I do however remember getting up the nerve to visit a downtown Syracuse one stop, whereby we marched bravely to the front counter that separated customer from all records behind it. The jukebox operators and mom ‘n’ pop retailers would turn up weekly, maybe even daily, knowing what they wanted or needed and exactly who to ask for. My best friend Denny and I showed up as though we belonged there, not knowing what to expect or how to behave. We didn’t stay long, and got informed that the outlet was not open to the public but only for dealers. Good try.

The magnitude of seeing quantities, box lots and bulk copies of records on endless shelves left a lasting impression on me as a kid. I knew that someday, I wanted to have the chance to be on that side of the counter and literally dreamt about it for years.

What I do vividly remember during the minute or less we actually stood amongst the beehive of activity of this busy barter type scene were all four London Records Rolling Stones jukebox EP’s, sitting in a cardboard counter rack designed specifically for their display. It was when inquiring could we please buy one of each that we were denied and asked to leave. In addition to a job at a one stop, I left also wanting all four records badly.

Through the years, every one of those goals were luckily achieved. And like with the actual albums from which the EP’s originated (12X5, THE ROLLING STONES NOW!, OUT OF OUR HEADS and THEIR SATANIC MAJESTY’S REQUEST), it’s nearly impossible to pick a favorite. But if forced to before a firing squad, I’m pretty sure I’d choose THE ROLLING STONES, NOW!

December 16th, 2013

Brian Auger & The Trinity

DEFINITELY WHAT! / Brian Auger & The Trinity:

Side 1:

Listen: Red Beans And Rice / Brian Auger & The Trinity
Red

Side 2:

Listen: George Bruno Money / Brian Auger & The Trinity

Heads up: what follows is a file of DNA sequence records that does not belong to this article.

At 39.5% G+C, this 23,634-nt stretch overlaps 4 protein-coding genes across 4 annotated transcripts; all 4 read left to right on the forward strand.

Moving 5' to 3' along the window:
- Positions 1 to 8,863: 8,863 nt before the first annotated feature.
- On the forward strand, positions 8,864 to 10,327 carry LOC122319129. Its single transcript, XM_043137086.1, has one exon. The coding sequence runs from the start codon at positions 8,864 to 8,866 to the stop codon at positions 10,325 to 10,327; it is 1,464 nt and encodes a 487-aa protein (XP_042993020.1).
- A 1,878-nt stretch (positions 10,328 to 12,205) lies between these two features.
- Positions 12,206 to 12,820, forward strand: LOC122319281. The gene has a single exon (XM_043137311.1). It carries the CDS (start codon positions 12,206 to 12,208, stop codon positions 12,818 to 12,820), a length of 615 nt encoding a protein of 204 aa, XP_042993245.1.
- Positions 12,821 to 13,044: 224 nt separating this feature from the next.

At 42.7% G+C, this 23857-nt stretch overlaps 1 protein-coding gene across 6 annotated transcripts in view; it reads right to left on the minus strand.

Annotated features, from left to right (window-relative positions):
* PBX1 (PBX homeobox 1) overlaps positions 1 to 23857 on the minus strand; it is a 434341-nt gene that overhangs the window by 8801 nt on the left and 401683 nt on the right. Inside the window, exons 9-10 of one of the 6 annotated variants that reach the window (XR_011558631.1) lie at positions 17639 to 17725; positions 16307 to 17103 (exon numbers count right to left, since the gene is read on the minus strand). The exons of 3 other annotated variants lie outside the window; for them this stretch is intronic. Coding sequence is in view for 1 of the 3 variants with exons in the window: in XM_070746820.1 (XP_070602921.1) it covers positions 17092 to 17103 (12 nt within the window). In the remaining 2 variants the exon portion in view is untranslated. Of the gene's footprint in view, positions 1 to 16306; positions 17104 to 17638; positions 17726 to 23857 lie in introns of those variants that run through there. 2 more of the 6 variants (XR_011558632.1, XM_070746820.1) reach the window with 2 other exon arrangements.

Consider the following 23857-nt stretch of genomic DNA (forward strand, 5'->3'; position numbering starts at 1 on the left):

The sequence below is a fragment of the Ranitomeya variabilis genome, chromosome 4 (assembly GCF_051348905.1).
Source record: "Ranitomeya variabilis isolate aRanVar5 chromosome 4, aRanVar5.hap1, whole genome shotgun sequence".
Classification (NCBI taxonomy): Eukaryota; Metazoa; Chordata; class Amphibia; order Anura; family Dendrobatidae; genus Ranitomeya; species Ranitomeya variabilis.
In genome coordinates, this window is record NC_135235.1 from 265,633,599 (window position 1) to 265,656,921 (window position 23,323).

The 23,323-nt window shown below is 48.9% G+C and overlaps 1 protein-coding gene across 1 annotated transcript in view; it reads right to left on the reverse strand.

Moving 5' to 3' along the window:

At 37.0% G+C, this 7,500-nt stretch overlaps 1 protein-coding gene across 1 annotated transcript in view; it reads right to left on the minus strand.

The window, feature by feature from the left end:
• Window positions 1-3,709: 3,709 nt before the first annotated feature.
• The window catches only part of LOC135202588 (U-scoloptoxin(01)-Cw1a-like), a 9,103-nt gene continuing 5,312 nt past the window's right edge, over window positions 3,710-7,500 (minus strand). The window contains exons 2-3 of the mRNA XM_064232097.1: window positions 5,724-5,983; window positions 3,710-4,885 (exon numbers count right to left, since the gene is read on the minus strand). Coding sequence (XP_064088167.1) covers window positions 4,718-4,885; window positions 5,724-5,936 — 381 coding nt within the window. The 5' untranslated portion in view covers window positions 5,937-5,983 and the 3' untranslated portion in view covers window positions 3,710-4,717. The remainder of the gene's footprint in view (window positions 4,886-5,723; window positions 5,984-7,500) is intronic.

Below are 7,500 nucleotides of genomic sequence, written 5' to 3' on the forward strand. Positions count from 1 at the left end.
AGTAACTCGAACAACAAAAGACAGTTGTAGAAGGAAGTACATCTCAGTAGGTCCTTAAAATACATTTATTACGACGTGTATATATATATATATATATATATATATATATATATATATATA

George

It was February 2001 when my assistant Steve, at Sony, buzzed me about an incoming cold call from a Brian Auger.

“He sounds English” was the helpful detail.

I just figured it was one of my pals lazily playing our game. We’d often ring each other’s office and announce ourselves as an impossibly impossible famous caller, a person from our ultimate wish list.

But shockingly it was the real Brian Auger, making the label rounds via phone, shopping his daughter Ali Auger’s then current album, as well his catalog, including all the full lengths by Brian Auger’s Oblivion Express and even earlier titles like DEFINITELY WHAT!, the first as Brian Auger & The Trinity, from which these two songs come. I still have his letter from the huge package that arrived a few days later.

Atlantic and sister label Atco issued a handful of these 7″ promotional EP’s to radio during the late 60′s and early 70′s, all in similar generic information/picture sleeves with short explanatory notes on the back cover from the head of radio promotion or press. Oddly, most had simply one song per side, thereby not in keeping with the EP’s original configuration of two per side, four total.

In this case though, both tracks from DEFINITELY WHAT!, including Booker T & The MG’s ‘Red Beans And Rice’ were quite long, essentially filling out the same time as two shorter, single length tracks would have.

You don’t see the Atlantic series EP’s much these days, and hardly ever in the rather thin plain paper stock information/picture covers mentioned above.

December 14th, 2013

The Miracles

SHOP AROUND / The Miracles:

Side 1:

Listen: Shop Around / The Miracles
Shop

Listen: Who’s Loving You / The Miracles
MiraclesWhosLovin.mp3

Side 2:

Listen: Ain’t It Baby / The Miracles
MiraclesAintIt.mp3

Listen: The Only One I Love / The Miracles
The

This UK EP and the US hit single that sparked it, ‘Shop Around’, were released in 1961.

1961! Can you believe it?

Bill Robinson, lead voice and writer for The Miracles, known to the greater populous, we mere mortals, as Smokey Robinson…well it just seems impossible that he started that long ago. His songs and mainstream success with Smokey Robinson & The Miracles being so ubiquitous, seems like yesterday.

Pretty safe question to ask: “Has Smokey Robinson ever written a bad song?” Hmm, maybe not.

For all the great songwriters you or I might name check, this fellow has outdone each and every one when you stop to actually look at his output through the years.

Unquestionably a higher form of life.

December 13th, 2013

Eddie & The Hot Rods

AT THE SOUND OF SPEED / Eddie & The Hot Rods:

Side 1: